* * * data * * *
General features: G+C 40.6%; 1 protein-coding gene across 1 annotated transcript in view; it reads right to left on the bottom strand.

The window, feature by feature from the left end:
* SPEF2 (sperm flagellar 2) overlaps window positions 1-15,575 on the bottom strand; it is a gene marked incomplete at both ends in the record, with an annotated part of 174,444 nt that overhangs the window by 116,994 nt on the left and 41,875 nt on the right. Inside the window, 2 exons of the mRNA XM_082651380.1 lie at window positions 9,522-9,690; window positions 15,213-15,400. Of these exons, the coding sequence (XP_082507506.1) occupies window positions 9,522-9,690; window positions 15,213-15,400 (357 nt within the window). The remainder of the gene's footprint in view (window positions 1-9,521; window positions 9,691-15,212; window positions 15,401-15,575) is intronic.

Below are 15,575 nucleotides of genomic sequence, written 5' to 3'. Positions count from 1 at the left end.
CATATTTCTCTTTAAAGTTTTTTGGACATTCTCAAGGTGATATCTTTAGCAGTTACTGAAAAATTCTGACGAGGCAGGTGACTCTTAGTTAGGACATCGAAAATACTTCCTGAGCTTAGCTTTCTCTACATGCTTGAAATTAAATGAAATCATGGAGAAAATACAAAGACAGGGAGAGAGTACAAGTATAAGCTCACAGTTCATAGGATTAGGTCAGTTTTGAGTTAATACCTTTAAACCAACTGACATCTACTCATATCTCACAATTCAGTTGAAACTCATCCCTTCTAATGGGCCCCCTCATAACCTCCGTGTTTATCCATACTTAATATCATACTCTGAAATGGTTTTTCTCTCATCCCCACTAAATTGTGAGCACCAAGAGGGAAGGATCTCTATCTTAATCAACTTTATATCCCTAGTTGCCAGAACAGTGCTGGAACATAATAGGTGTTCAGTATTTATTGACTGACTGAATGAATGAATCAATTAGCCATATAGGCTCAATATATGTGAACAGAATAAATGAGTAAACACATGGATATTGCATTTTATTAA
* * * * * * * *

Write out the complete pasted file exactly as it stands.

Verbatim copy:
General features: G+C 40.6%; 1 protein-coding gene across 1 annotated transcript in view; it reads right to left on the bottom strand.

The window, feature by feature from the left end:
* SPEF2 (sperm flagellar 2) overlaps window positions 1-15,575 on the bottom strand; it is a gene marked incomplete at both ends in the record, with an annotated part of 174,444 nt that overhangs the window by 116,994 nt on the left and 41,875 nt on the right. Inside the window, 2 exons of the mRNA XM_082651380.1 lie at window positions 9,522-9,690; window positions 15,213-15,400. Of these exons, the coding sequence (XP_082507506.1) occupies window positions 9,522-9,690; window positions 15,213-15,400 (357 nt within the window). The remainder of the gene's footprint in view (window positions 1-9,521; window positions 9,691-15,212; window positions 15,401-15,575) is intronic.

Below are 15,575 nucleotides of genomic sequence, written 5' to 3'. Positions count from 1 at the left end.
CATATTTCTCTTTAAAGTTTTTTGGACATTCTCAAGGTGATATCTTTAGCAGTTACTGAAAAATTCTGACGAGGCAGGTGACTCTTAGTTAGGACATCGAAAATACTTCCTGAGCTTAGCTTTCTCTACATGCTTGAAATTAAATGAAATCATGGAGAAAATACAAAGACAGGGAGAGAGTACAAGTATAAGCTCACAGTTCATAGGATTAGGTCAGTTTTGAGTTAATACCTTTAAACCAACTGACATCTACTCATATCTCACAATTCAGTTGAAACTCATCCCTTCTAATGGGCCCCCTCATAACCTCCGTGTTTATCCATACTTAATATCATACTCTGAAATGGTTTTTCTCTCATCCCCACTAAATTGTGAGCACCAAGAGGGAAGGATCTCTATCTTAATCAACTTTATATCCCTAGTTGCCAGAACAGTGCTGGAACATAATAGGTGTTCAGTATTTATTGACTGACTGAATGAATGAATCAATTAGCCATATAGGCTCAATATATGTGAACAGAATAAATGAGTAAACACATGGATATTGCATTTTATTAA